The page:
Common Name Swiss cheese plant, Swiss cheese vine, five holes plant Botanical Name Monstera adansonii Family Araceae Plant Type Perennial Mature Size 10–13 ft. tall (outdoors), 3–8 ft.

tall (indoors), 1–3 ft. wide Sun Exposure Partial Soil Type Moist, well-drained Soil pH Acidic, neutral Bloom Time Spring (does not bloom indoors) Flower Color White Hardiness Zones 10–12, USA Native Area Central America, South America Toxicity Toxic to pets.The Swiss cheese plant is notoriously easy to care for, and it loves to climb.The plant has aerial roots growing downward from the stem, which brace against the ground or any available support.Providing regular water and food will be your main care task with this plant.Because of the Swiss cheese plant's tropical origin, it grows best in bright, indirect light.It's used to thriving under the cover of large trees in the jungle, and the foliage can easily burn if it's exposed to too much direct sun.Swiss cheese plants grow best in peat-based potting mix, which will help to trap moisture in the soil without causing it to become waterlogged.Before watering your Swiss cheese plant, stick your finger into the soil about an inch deep.The Swiss cheese plant is a climber, so it might need to be pruned if it begins to outgrow your space.The easiest method to propagate a Swiss cheese plant is by using stem cuttings.Plant the cutting in moistened soilless potting mix in a small container with drainage holes.Put plastic wrap over the tray to trap in moisture, and place it in a warm spot with bright, indirect light.Plan to repot every two years in a slightly larger container with fresh potting mix.The Swiss cheese plant might have to contend with a variety of common houseplant pests, including mealybugs, spider mites, scale, and whitefly.Luckily, these pests are rarely fatal and can be treated with a nontoxic insecticide or neem oil.Additionally, keep an eye out for common diseases, such as root rot, rust, powdery mildew, and blight.When grown in the conditions it likes, the Swiss cheese plant typically doesn't have any serious problems. .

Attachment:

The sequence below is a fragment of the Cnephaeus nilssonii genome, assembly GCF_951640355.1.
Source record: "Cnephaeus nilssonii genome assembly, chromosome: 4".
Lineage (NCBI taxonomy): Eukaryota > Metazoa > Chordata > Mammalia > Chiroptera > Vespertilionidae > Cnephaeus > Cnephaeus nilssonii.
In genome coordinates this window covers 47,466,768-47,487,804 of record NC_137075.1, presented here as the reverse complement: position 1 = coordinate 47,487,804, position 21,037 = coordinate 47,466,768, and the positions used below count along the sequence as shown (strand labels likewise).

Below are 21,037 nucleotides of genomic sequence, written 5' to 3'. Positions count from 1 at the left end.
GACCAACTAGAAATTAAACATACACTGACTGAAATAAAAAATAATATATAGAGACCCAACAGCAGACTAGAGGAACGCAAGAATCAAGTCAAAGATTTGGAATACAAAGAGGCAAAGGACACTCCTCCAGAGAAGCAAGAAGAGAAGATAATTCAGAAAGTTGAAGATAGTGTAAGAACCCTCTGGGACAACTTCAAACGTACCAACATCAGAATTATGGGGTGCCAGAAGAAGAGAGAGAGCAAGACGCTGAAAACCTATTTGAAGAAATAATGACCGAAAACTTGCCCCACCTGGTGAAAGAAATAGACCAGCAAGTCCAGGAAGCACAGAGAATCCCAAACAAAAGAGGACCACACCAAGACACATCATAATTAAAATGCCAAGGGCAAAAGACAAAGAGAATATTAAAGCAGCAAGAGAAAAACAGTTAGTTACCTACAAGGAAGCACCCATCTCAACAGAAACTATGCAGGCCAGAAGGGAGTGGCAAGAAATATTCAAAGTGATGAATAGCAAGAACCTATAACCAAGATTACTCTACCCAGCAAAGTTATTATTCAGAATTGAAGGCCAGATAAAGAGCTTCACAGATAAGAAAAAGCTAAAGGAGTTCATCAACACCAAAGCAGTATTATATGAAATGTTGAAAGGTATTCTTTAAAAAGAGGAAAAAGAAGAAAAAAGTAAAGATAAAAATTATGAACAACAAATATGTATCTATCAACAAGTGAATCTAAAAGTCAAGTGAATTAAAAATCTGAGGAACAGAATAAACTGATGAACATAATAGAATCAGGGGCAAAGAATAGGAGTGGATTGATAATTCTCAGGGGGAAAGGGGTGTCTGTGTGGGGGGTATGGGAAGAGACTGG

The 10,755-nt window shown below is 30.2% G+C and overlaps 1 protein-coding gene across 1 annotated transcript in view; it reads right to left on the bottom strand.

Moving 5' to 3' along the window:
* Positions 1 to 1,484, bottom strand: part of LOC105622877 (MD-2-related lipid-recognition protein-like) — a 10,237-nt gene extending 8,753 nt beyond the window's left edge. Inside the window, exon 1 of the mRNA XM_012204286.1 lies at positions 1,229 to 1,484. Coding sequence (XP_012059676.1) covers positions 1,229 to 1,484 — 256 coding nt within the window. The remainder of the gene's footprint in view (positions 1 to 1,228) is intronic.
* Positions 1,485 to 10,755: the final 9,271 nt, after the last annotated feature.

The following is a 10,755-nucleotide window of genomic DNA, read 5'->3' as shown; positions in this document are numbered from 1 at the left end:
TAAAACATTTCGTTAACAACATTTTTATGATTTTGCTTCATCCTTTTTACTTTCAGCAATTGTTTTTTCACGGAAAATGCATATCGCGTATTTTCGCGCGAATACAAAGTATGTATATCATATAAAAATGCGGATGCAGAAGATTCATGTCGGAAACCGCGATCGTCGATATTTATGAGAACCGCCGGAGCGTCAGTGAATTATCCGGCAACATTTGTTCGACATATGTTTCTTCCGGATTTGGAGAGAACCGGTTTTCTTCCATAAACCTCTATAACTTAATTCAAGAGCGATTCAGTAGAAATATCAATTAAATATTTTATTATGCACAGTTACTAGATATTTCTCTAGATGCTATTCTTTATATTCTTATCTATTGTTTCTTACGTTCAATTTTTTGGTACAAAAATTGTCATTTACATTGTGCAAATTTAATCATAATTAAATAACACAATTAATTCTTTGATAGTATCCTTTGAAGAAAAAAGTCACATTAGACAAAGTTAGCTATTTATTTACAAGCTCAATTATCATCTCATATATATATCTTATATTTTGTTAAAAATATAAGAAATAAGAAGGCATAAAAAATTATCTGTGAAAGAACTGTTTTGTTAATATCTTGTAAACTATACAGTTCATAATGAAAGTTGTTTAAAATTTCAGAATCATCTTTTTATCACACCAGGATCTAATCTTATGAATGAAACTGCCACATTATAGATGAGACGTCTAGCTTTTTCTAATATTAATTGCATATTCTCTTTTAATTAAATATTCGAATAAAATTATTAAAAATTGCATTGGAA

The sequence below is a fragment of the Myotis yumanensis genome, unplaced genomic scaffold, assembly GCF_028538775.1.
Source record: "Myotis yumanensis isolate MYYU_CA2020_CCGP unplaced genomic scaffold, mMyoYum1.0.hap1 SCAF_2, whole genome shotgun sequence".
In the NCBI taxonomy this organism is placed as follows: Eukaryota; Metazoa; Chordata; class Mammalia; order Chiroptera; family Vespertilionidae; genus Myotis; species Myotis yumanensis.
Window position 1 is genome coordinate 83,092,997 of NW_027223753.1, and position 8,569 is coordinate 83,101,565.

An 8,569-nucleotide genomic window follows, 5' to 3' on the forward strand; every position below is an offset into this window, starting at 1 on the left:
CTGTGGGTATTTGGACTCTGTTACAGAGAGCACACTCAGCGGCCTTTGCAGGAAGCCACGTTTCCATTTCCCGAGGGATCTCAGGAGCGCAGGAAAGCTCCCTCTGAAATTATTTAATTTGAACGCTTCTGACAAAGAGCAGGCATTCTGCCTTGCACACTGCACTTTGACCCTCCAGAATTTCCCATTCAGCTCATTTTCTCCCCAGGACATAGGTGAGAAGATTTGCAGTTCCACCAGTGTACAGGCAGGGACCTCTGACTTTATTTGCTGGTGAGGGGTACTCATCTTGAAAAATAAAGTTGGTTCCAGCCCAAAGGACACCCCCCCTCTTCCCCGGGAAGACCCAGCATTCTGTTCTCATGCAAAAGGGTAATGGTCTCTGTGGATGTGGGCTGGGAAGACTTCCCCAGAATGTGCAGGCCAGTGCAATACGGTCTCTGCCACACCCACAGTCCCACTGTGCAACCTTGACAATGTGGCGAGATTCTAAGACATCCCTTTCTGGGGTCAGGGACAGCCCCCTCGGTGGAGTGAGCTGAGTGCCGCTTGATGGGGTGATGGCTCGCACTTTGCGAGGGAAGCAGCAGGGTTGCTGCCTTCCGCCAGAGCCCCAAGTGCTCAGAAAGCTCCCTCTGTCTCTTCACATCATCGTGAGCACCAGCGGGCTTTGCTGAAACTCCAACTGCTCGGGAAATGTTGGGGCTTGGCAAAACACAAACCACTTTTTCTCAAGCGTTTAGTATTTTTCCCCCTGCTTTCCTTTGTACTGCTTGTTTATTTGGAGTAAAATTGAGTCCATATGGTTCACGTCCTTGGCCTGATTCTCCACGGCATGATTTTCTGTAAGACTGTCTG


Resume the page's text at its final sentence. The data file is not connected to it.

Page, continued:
How to Care for and Grow Your Monstera Deliciosa — Plant Care

Learn the basics of Monstera plant care including light requirements, watering frequency, and how to troubleshoot common problems you may encounter along the way.Fertilize your Monstera 1-2 times per month in the spring and summer with indoor plant food, or foliar feed year round. .